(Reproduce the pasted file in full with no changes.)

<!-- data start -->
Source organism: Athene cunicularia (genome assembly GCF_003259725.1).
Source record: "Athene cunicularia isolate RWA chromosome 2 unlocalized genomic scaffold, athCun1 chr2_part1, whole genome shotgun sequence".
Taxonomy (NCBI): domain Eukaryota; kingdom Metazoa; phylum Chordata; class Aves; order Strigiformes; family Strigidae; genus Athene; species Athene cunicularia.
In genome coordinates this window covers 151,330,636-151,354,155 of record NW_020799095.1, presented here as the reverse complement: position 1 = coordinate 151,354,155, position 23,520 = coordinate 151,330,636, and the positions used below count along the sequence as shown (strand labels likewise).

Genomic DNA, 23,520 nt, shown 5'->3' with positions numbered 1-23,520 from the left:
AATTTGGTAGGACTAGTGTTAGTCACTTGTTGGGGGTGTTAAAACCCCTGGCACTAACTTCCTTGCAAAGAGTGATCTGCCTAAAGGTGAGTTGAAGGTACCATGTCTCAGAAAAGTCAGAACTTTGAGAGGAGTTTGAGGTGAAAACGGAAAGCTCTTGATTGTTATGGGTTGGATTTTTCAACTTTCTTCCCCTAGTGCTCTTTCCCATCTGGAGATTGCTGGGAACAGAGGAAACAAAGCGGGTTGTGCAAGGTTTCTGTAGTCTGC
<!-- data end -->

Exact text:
Source organism: Athene cunicularia (genome assembly GCF_003259725.1).
Source record: "Athene cunicularia isolate RWA chromosome 2 unlocalized genomic scaffold, athCun1 chr2_part1, whole genome shotgun sequence".
Taxonomy (NCBI): domain Eukaryota; kingdom Metazoa; phylum Chordata; class Aves; order Strigiformes; family Strigidae; genus Athene; species Athene cunicularia.
In genome coordinates this window covers 151,330,636-151,354,155 of record NW_020799095.1, presented here as the reverse complement: position 1 = coordinate 151,354,155, position 23,520 = coordinate 151,330,636, and the positions used below count along the sequence as shown (strand labels likewise).

Genomic DNA, 23,520 nt, shown 5'->3' with positions numbered 1-23,520 from the left:
AATTTGGTAGGACTAGTGTTAGTCACTTGTTGGGGGTGTTAAAACCCCTGGCACTAACTTCCTTGCAAAGAGTGATCTGCCTAAAGGTGAGTTGAAGGTACCATGTCTCAGAAAAGTCAGAACTTTGAGAGGAGTTTGAGGTGAAAACGGAAAGCTCTTGATTGTTATGGGTTGGATTTTTCAACTTTCTTCCCCTAGTGCTCTTTCCCATCTGGAGATTGCTGGGAACAGAGGAAACAAAGCGGGTTGTGCAAGGTTTCTGTAGTCTGC